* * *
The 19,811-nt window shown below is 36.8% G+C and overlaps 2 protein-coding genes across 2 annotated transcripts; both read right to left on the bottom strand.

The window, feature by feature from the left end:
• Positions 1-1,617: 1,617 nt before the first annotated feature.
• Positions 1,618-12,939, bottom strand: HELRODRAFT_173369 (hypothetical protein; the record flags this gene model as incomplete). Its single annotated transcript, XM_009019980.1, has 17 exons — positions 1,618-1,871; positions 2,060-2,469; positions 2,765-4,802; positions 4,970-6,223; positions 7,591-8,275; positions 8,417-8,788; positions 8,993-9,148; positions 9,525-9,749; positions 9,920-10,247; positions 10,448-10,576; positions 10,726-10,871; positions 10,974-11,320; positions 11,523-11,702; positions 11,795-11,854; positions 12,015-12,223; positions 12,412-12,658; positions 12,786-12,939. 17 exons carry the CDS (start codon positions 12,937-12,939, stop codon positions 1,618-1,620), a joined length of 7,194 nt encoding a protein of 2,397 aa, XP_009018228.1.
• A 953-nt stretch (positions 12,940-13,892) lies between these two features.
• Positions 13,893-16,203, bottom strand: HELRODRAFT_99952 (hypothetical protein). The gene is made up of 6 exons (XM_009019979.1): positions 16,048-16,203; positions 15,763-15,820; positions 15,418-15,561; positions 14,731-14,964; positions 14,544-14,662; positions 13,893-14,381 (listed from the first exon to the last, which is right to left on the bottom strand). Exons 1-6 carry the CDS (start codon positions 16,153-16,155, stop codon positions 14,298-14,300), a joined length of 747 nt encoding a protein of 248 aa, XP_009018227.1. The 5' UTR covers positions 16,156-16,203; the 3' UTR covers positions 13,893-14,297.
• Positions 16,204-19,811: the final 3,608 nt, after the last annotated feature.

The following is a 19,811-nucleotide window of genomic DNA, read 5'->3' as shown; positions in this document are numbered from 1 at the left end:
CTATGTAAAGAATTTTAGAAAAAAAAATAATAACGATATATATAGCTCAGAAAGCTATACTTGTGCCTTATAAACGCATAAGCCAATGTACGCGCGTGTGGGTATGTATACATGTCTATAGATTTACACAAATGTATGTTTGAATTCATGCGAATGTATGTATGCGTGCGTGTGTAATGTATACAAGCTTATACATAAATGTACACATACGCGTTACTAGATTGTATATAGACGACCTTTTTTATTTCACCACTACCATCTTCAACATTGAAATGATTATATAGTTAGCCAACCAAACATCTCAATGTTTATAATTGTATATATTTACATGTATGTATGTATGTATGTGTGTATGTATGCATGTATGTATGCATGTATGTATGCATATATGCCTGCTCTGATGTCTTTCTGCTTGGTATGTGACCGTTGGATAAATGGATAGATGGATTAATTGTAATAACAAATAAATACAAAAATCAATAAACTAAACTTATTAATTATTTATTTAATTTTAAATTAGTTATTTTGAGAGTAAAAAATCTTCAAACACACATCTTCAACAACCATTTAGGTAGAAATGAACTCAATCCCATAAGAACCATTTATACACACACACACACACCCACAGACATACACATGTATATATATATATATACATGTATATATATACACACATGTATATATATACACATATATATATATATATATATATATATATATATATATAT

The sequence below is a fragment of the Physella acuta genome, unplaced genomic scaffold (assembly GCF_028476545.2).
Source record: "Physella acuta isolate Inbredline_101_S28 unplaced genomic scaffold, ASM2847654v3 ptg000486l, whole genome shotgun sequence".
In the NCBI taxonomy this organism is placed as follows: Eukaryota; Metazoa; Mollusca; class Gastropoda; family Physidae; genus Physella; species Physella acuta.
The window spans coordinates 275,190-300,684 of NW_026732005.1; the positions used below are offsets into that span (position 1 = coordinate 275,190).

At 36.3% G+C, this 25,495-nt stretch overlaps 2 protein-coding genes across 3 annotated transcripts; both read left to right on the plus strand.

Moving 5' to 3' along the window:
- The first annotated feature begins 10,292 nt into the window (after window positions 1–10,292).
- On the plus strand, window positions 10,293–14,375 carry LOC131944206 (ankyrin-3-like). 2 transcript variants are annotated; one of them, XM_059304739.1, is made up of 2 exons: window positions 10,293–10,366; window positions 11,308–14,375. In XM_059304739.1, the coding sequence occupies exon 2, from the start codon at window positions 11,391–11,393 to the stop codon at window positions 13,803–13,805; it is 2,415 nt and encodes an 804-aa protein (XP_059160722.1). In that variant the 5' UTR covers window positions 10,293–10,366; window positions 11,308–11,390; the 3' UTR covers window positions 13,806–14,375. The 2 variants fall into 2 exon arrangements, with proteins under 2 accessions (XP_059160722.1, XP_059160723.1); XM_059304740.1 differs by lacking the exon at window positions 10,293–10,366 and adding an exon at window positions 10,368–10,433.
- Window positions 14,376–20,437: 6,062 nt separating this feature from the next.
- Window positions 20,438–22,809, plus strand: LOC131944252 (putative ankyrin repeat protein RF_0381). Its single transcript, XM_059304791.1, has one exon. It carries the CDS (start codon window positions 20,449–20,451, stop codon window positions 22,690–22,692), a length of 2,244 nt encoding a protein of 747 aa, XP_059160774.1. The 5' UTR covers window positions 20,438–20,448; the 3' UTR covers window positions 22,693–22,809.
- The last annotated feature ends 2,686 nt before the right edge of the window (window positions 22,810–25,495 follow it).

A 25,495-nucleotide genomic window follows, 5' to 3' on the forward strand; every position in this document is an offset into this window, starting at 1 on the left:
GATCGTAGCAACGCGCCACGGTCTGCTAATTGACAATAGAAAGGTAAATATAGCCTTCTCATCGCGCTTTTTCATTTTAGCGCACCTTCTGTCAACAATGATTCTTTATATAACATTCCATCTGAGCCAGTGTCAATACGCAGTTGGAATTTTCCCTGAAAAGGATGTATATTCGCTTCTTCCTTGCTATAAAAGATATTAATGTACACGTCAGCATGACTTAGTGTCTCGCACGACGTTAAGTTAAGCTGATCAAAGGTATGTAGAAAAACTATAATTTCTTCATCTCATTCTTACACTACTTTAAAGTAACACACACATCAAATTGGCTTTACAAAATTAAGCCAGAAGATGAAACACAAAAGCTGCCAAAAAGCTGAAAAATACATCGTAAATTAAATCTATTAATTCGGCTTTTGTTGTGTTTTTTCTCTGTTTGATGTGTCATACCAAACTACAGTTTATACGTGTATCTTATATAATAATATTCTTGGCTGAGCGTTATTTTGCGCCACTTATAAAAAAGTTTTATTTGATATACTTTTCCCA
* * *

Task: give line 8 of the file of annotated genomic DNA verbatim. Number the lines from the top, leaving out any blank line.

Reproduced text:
The following is a 19,811-nucleotide window of genomic DNA, read 5'->3' as shown; positions in this document are numbered from 1 at the left end: